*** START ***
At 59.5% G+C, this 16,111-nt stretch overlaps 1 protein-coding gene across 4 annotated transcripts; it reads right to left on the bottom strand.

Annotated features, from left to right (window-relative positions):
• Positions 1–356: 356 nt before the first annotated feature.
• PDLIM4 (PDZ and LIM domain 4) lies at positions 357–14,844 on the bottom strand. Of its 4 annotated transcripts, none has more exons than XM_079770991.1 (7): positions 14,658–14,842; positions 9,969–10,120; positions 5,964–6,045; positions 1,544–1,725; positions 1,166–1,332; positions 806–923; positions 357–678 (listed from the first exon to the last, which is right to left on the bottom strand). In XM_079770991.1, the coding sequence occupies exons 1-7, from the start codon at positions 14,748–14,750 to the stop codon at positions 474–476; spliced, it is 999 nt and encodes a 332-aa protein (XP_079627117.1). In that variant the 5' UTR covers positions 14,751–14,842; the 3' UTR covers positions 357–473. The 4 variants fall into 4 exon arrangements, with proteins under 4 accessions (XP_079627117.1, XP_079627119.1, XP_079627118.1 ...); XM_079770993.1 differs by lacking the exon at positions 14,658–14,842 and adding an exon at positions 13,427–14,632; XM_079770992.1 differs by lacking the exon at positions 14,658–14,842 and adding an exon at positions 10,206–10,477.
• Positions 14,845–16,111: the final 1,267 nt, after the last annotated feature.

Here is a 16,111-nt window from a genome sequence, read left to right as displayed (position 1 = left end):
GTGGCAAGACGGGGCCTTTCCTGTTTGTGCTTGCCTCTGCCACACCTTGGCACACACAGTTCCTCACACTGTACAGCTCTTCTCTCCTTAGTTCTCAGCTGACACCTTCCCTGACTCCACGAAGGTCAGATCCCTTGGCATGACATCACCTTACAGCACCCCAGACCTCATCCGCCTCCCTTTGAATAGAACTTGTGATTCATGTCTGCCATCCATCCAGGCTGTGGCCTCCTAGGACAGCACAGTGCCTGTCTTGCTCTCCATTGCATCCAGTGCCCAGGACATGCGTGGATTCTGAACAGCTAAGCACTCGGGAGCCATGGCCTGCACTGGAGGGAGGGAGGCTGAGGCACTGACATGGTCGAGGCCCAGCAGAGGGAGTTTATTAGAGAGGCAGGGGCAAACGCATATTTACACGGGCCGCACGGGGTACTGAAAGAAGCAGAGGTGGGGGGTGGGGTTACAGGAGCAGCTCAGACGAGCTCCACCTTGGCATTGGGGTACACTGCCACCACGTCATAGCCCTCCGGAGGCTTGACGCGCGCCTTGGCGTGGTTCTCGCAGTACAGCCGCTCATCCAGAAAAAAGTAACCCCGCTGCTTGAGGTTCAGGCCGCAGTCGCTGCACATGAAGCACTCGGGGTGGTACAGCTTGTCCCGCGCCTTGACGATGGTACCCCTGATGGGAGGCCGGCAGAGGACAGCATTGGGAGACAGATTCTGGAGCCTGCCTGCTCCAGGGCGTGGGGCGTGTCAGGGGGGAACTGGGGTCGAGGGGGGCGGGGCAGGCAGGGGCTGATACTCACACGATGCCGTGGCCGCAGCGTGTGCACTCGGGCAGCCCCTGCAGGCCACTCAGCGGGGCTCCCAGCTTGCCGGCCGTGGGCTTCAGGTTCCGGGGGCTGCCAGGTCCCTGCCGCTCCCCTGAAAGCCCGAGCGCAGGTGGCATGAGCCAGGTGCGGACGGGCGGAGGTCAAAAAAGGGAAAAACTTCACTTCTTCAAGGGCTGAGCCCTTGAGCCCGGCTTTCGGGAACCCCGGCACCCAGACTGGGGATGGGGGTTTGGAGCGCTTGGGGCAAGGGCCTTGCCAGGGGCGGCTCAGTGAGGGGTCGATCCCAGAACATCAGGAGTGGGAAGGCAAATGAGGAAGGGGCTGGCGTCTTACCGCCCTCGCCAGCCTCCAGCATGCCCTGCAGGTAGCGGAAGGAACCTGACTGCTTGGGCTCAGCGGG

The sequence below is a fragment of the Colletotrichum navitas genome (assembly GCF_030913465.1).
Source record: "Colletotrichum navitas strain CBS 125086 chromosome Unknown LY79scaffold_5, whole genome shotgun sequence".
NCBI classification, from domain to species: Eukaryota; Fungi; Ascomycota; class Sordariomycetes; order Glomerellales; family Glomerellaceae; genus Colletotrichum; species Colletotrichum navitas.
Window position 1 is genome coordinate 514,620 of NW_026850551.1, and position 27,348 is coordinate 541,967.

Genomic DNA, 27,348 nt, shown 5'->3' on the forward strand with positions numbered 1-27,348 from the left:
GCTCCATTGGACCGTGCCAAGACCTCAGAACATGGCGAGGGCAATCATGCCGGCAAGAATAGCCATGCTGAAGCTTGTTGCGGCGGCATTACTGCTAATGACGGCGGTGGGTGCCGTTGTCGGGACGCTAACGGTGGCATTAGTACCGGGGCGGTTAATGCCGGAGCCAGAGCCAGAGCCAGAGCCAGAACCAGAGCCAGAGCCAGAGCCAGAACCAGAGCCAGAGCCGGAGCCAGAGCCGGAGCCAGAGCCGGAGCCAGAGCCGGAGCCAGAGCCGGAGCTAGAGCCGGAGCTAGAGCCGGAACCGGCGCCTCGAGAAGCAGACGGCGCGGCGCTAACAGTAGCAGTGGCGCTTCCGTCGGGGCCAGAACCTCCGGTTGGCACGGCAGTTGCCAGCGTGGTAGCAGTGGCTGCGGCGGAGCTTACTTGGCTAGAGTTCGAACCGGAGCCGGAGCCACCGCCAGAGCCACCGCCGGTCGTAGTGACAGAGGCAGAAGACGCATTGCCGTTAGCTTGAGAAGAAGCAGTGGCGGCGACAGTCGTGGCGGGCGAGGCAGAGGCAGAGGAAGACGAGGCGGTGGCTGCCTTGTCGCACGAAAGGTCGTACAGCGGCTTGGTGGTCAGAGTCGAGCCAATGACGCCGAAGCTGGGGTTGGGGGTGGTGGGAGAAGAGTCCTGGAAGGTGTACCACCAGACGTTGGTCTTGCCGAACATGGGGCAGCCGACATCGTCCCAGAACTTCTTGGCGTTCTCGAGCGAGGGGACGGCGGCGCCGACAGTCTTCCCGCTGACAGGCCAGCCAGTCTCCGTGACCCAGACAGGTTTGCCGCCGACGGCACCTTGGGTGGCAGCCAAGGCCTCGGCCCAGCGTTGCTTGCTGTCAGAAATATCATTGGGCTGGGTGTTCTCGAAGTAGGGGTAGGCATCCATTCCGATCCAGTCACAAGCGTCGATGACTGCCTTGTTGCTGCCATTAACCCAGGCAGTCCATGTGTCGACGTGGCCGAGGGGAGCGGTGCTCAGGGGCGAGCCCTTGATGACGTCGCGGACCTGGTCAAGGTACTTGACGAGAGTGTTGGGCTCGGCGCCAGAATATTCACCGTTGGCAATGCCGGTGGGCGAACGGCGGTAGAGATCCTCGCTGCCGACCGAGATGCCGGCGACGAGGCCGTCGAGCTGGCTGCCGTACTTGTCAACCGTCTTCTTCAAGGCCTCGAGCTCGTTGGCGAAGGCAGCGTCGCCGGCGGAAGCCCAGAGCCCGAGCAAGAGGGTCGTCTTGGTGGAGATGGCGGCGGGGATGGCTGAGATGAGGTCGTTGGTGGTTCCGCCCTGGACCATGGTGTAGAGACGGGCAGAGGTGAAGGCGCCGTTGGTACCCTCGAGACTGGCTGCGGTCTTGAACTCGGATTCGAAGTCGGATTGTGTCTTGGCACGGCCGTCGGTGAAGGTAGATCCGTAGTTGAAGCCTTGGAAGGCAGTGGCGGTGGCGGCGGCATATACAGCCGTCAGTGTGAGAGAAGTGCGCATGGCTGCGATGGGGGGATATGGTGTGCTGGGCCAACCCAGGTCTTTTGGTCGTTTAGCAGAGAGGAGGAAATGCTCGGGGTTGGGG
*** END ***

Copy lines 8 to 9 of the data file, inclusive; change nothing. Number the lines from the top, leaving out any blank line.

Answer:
The sequence below is a fragment of the Colletotrichum navitas genome (assembly GCF_030913465.1).
Source record: "Colletotrichum navitas strain CBS 125086 chromosome Unknown LY79scaffold_5, whole genome shotgun sequence".